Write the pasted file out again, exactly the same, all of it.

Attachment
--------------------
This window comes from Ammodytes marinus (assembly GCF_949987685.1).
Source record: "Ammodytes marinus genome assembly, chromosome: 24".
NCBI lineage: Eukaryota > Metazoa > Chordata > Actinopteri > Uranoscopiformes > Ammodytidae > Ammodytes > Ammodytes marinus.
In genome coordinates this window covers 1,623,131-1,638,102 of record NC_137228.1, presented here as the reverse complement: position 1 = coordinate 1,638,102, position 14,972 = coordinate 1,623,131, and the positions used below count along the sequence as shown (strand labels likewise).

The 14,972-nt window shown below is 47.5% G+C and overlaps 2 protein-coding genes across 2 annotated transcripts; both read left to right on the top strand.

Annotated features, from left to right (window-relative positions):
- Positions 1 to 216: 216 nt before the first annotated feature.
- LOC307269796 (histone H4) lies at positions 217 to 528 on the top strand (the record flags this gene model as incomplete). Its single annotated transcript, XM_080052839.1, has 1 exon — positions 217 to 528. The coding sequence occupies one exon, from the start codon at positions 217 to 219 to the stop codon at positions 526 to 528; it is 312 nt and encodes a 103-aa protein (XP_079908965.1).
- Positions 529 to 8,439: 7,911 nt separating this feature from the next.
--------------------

This window comes from Ammodytes marinus (assembly GCF_949987685.1).
Source record: "Ammodytes marinus genome assembly, chromosome: 24".
NCBI lineage: Eukaryota > Metazoa > Chordata > Actinopteri > Uranoscopiformes > Ammodytidae > Ammodytes > Ammodytes marinus.
In genome coordinates this window covers 1,623,131-1,638,102 of record NC_137228.1, presented here as the reverse complement: position 1 = coordinate 1,638,102, position 14,972 = coordinate 1,623,131, and the positions used below count along the sequence as shown (strand labels likewise).

The 14,972-nt window shown below is 47.5% G+C and overlaps 2 protein-coding genes across 2 annotated transcripts; both read left to right on the top strand.

Annotated features, from left to right (window-relative positions):
- Positions 1 to 216: 216 nt before the first annotated feature.
- LOC307269796 (histone H4) lies at positions 217 to 528 on the top strand (the record flags this gene model as incomplete). Its single annotated transcript, XM_080052839.1, has 1 exon — positions 217 to 528. The coding sequence occupies one exon, from the start codon at positions 217 to 219 to the stop codon at positions 526 to 528; it is 312 nt and encodes a 103-aa protein (XP_079908965.1).
- Positions 529 to 8,439: 7,911 nt separating this feature from the next.